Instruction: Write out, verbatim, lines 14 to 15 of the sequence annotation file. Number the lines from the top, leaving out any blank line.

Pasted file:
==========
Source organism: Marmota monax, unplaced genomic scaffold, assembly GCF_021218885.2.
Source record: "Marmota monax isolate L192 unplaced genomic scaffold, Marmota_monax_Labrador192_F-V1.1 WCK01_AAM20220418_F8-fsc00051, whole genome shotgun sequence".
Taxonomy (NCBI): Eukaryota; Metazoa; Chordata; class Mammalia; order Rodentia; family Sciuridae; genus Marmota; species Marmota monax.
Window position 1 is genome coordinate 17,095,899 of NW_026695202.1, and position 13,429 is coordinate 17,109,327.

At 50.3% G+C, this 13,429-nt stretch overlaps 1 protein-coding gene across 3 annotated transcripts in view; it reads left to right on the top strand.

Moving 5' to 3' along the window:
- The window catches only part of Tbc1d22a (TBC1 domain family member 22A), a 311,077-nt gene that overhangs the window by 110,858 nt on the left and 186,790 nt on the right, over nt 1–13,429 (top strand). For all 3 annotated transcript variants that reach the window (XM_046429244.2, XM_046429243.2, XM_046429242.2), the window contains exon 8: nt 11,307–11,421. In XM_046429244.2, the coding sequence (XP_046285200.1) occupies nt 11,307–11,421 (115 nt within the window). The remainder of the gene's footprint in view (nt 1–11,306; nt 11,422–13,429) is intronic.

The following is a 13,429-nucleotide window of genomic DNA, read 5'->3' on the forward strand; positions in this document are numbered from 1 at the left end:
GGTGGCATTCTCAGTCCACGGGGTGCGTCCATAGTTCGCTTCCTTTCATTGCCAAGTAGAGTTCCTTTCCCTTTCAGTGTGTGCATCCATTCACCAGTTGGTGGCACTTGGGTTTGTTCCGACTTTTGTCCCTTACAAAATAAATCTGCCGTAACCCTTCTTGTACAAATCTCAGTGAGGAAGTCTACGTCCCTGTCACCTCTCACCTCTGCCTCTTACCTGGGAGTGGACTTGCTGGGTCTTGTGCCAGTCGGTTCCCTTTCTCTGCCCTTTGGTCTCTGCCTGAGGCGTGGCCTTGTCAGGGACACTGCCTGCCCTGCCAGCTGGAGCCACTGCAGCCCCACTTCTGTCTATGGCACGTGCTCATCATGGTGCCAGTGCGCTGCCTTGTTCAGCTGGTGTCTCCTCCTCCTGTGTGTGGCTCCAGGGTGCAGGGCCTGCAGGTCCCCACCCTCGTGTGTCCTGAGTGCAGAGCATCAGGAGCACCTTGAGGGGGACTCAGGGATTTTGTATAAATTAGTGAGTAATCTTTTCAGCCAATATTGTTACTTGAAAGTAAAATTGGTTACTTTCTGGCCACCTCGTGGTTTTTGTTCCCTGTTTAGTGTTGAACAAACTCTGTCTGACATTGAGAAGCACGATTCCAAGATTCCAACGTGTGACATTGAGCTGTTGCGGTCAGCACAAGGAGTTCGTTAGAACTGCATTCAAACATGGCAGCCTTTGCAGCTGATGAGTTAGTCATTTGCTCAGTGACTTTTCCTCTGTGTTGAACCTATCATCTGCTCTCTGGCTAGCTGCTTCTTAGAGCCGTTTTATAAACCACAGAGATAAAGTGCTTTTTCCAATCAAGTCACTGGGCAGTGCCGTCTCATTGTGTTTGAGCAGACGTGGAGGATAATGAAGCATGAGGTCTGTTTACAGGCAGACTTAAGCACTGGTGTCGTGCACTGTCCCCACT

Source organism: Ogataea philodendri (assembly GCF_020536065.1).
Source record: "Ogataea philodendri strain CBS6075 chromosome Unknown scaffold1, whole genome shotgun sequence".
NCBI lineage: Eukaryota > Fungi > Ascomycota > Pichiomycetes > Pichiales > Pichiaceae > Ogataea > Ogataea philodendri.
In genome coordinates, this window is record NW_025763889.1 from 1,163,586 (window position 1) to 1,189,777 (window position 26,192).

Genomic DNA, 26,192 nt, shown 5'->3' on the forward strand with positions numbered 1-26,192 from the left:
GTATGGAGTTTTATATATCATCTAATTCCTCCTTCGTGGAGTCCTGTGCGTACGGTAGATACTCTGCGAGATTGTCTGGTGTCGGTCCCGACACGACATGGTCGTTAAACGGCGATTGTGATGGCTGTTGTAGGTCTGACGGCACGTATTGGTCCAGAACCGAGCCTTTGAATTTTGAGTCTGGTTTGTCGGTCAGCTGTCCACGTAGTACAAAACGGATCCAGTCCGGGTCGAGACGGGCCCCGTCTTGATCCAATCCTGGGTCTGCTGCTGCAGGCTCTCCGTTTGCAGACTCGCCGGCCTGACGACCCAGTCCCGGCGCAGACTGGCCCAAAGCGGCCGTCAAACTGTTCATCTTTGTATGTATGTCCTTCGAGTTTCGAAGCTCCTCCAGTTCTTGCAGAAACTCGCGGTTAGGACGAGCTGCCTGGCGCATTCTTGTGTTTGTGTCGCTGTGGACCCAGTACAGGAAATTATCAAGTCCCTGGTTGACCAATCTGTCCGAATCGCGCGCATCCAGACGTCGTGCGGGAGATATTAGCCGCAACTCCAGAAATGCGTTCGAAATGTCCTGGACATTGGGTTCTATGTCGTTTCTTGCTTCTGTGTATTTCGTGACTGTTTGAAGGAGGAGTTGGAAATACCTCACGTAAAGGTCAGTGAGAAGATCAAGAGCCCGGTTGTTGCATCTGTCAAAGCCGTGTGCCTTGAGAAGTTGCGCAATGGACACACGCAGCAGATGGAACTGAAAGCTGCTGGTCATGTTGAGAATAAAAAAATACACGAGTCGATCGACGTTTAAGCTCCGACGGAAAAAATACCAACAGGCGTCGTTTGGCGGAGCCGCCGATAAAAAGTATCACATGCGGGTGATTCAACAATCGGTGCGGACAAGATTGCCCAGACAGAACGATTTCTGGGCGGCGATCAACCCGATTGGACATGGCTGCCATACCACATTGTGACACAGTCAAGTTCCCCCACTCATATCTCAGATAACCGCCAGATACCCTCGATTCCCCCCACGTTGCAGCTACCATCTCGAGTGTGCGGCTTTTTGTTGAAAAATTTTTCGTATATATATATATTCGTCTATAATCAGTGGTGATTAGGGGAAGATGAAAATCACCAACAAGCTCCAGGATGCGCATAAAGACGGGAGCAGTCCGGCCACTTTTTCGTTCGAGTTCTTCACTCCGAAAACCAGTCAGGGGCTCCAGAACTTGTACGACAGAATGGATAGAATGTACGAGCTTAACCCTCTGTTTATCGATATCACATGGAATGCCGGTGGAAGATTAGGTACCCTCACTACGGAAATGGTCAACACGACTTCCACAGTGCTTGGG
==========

Genomic DNA, 26,192 nt, shown 5'->3' on the forward strand with positions numbered 1-26,192 from the left:
GTATGGAGTTTTATATATCATCTAATTCCTCCTTCGTGGAGTCCTGTGCGTACGGTAGATACTCTGCGAGATTGTCTGGTGTCGGTCCCGACACGACATGGTCGTTAAACGGCGATTGTGATGGCTGTTGTAGGTCTGACGGCACGTATTGGTCCAGAACCGAGCCTTTGAATTTTGAGTCTGGTTTGTCGGTCAGCTGTCCACGTAGTACAAAACGGATCCAGTCCGGGTCGAGACGGGCCCCGTCTTGATCCAATCCTGGGTCTGCTGCTGCAGGCTCTCCGTTTGCAGACTCGCCGGCCTGACGACCCAGTCCCGGCGCAGACTGGCCCAAAGCGGCCGTCAAACTGTTCATCTTTGTATGTATGTCCTTCGAGTTTCGAAGCTCCTCCAGTTCTTGCAGAAACTCGCGGTTAGGACGAGCTGCCTGGCGCATTCTTGTGTTTGTGTCGCTGTGGACCCAGTACAGGAAATTATCAAGTCCCTGGTTGACCAATCTGTCCGAATCGCGCGCATCCAGACGTCGTGCGGGAGATATTAGCCGCAACTCCAGAAATGCGTTCGAAATGTCCTGGACATTGGGTTCTATGTCGTTTCTTGCTTCTGTGTATTTCGTGACTGTTTGAAGGAGGAGTTGGAAATACCTCACGTAAAGGTCAGTGAGAAGATCAAGAGCCCGGTTGTTGCATCTGTCAAAGCCGTGTGCCTTGAGAAGTTGCGCAATGGACACACGCAGCAGATGGAACTGAAAGCTGCTGGTCATGTTGAGAATAAAAAAATACACGAGTCGATCGACGTTTAAGCTCCGACGGAAAAAATACCAACAGGCGTCGTTTGGCGGAGCCGCCGATAAAAAGTATCACATGCGGGTGATTCAACAATCGGTGCGGACAAGATTGCCCAGACAGAACGATTTCTGGGCGGCGATCAACCCGATTGGACATGGCTGCCATACCACATTGTGACACAGTCAAGTTCCCCCACTCATATCTCAGATAACCGCCAGATACCCTCGATTCCCCCCACGTTGCAGCTACCATCTCGAGTGTGCGGCTTTTTGTTGAAAAATTTTTCGTATATATATATATTCGTCTATAATCAGTGGTGATTAGGGGAAGATGAAAATCACCAACAAGCTCCAGGATGCGCATAAAGACGGGAGCAGTCCGGCCACTTTTTCGTTCGAGTTCTTCACTCCGAAAACCAGTCAGGGGCTCCAGAACTTGTACGACAGAATGGATAGAATGTACGAGCTTAACCCTCTGTTTATCGATATCACATGGAATGCCGGTGGAAGATTAGGTACCCTCACTACGGAAATGGTCAACACGACTTCCACAGTGCTTGGG